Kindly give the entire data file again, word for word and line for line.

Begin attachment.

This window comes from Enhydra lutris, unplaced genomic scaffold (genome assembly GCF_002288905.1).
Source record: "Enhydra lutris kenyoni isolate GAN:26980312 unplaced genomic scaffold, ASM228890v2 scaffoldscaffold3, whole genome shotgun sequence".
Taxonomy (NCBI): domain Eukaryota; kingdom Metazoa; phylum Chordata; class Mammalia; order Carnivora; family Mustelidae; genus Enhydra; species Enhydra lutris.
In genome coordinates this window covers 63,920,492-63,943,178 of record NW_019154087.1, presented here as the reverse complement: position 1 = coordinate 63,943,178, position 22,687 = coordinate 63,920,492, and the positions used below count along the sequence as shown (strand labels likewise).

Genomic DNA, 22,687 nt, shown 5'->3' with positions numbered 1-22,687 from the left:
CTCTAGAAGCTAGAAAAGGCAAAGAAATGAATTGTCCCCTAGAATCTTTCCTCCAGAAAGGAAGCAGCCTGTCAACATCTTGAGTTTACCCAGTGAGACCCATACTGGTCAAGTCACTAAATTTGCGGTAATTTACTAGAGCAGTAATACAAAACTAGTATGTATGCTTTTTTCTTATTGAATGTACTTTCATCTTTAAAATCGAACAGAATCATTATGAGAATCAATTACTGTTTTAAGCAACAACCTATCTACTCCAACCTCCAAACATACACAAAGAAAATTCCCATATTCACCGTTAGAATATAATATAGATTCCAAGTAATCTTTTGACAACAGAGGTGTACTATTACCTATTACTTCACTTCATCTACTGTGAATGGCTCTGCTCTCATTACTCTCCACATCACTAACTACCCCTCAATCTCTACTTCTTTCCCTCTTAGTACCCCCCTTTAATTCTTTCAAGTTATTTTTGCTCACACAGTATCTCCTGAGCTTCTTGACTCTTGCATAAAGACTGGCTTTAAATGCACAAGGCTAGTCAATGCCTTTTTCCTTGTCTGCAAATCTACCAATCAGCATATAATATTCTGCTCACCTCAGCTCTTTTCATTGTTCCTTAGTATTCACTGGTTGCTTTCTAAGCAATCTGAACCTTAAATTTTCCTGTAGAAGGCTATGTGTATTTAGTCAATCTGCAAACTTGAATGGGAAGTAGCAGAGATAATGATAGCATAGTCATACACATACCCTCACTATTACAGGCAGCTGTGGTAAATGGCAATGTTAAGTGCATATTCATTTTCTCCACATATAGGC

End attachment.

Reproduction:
This window comes from Enhydra lutris, unplaced genomic scaffold (genome assembly GCF_002288905.1).
Source record: "Enhydra lutris kenyoni isolate GAN:26980312 unplaced genomic scaffold, ASM228890v2 scaffoldscaffold3, whole genome shotgun sequence".
Taxonomy (NCBI): domain Eukaryota; kingdom Metazoa; phylum Chordata; class Mammalia; order Carnivora; family Mustelidae; genus Enhydra; species Enhydra lutris.
In genome coordinates this window covers 63,920,492-63,943,178 of record NW_019154087.1, presented here as the reverse complement: position 1 = coordinate 63,943,178, position 22,687 = coordinate 63,920,492, and the positions used below count along the sequence as shown (strand labels likewise).

Genomic DNA, 22,687 nt, shown 5'->3' with positions numbered 1-22,687 from the left:
CTCTAGAAGCTAGAAAAGGCAAAGAAATGAATTGTCCCCTAGAATCTTTCCTCCAGAAAGGAAGCAGCCTGTCAACATCTTGAGTTTACCCAGTGAGACCCATACTGGTCAAGTCACTAAATTTGCGGTAATTTACTAGAGCAGTAATACAAAACTAGTATGTATGCTTTTTTCTTATTGAATGTACTTTCATCTTTAAAATCGAACAGAATCATTATGAGAATCAATTACTGTTTTAAGCAACAACCTATCTACTCCAACCTCCAAACATACACAAAGAAAATTCCCATATTCACCGTTAGAATATAATATAGATTCCAAGTAATCTTTTGACAACAGAGGTGTACTATTACCTATTACTTCACTTCATCTACTGTGAATGGCTCTGCTCTCATTACTCTCCACATCACTAACTACCCCTCAATCTCTACTTCTTTCCCTCTTAGTACCCCCCTTTAATTCTTTCAAGTTATTTTTGCTCACACAGTATCTCCTGAGCTTCTTGACTCTTGCATAAAGACTGGCTTTAAATGCACAAGGCTAGTCAATGCCTTTTTCCTTGTCTGCAAATCTACCAATCAGCATATAATATTCTGCTCACCTCAGCTCTTTTCATTGTTCCTTAGTATTCACTGGTTGCTTTCTAAGCAATCTGAACCTTAAATTTTCCTGTAGAAGGCTATGTGTATTTAGTCAATCTGCAAACTTGAATGGGAAGTAGCAGAGATAATGATAGCATAGTCATACACATACCCTCACTATTACAGGCAGCTGTGGTAAATGGCAATGTTAAGTGCATATTCATTTTCTCCACATATAGGC